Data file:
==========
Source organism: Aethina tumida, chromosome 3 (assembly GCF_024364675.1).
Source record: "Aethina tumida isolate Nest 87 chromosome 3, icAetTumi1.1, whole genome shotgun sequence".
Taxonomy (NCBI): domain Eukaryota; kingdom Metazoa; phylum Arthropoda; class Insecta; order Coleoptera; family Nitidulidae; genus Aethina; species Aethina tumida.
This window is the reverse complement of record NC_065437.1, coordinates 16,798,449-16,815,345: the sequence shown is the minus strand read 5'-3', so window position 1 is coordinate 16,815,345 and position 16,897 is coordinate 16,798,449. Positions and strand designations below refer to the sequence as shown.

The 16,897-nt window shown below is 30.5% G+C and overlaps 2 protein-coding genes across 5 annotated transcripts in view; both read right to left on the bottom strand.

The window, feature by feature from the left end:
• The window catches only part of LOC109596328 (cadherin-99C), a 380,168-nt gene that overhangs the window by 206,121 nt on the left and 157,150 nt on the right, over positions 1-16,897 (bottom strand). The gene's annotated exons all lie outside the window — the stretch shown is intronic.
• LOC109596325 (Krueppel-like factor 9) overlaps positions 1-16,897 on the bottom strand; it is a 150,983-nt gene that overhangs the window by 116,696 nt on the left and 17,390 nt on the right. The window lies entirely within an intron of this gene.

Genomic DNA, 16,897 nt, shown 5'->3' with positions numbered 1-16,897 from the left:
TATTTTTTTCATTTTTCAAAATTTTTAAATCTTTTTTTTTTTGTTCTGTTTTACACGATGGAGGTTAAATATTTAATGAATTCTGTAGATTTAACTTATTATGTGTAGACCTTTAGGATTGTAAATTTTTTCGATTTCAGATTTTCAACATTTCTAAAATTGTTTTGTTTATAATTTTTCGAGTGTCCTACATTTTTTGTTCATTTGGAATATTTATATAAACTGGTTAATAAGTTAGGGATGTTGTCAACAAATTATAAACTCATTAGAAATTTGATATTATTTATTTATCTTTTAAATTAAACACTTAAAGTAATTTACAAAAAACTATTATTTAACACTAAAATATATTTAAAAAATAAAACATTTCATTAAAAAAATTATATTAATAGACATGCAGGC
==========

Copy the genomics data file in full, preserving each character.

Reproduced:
Source organism: Aethina tumida, chromosome 3 (assembly GCF_024364675.1).
Source record: "Aethina tumida isolate Nest 87 chromosome 3, icAetTumi1.1, whole genome shotgun sequence".
Taxonomy (NCBI): domain Eukaryota; kingdom Metazoa; phylum Arthropoda; class Insecta; order Coleoptera; family Nitidulidae; genus Aethina; species Aethina tumida.
This window is the reverse complement of record NC_065437.1, coordinates 16,798,449-16,815,345: the sequence shown is the minus strand read 5'-3', so window position 1 is coordinate 16,815,345 and position 16,897 is coordinate 16,798,449. Positions and strand designations below refer to the sequence as shown.

The 16,897-nt window shown below is 30.5% G+C and overlaps 2 protein-coding genes across 5 annotated transcripts in view; both read right to left on the bottom strand.

The window, feature by feature from the left end:
• The window catches only part of LOC109596328 (cadherin-99C), a 380,168-nt gene that overhangs the window by 206,121 nt on the left and 157,150 nt on the right, over positions 1-16,897 (bottom strand). The gene's annotated exons all lie outside the window — the stretch shown is intronic.
• LOC109596325 (Krueppel-like factor 9) overlaps positions 1-16,897 on the bottom strand; it is a 150,983-nt gene that overhangs the window by 116,696 nt on the left and 17,390 nt on the right. The window lies entirely within an intron of this gene.

Genomic DNA, 16,897 nt, shown 5'->3' with positions numbered 1-16,897 from the left:
TATTTTTTTCATTTTTCAAAATTTTTAAATCTTTTTTTTTTTGTTCTGTTTTACACGATGGAGGTTAAATATTTAATGAATTCTGTAGATTTAACTTATTATGTGTAGACCTTTAGGATTGTAAATTTTTTCGATTTCAGATTTTCAACATTTCTAAAATTGTTTTGTTTATAATTTTTCGAGTGTCCTACATTTTTTGTTCATTTGGAATATTTATATAAACTGGTTAATAAGTTAGGGATGTTGTCAACAAATTATAAACTCATTAGAAATTTGATATTATTTATTTATCTTTTAAATTAAACACTTAAAGTAATTTACAAAAAACTATTATTTAACACTAAAATATATTTAAAAAATAAAACATTTCATTAAAAAAATTATATTAATAGACATGCAGGC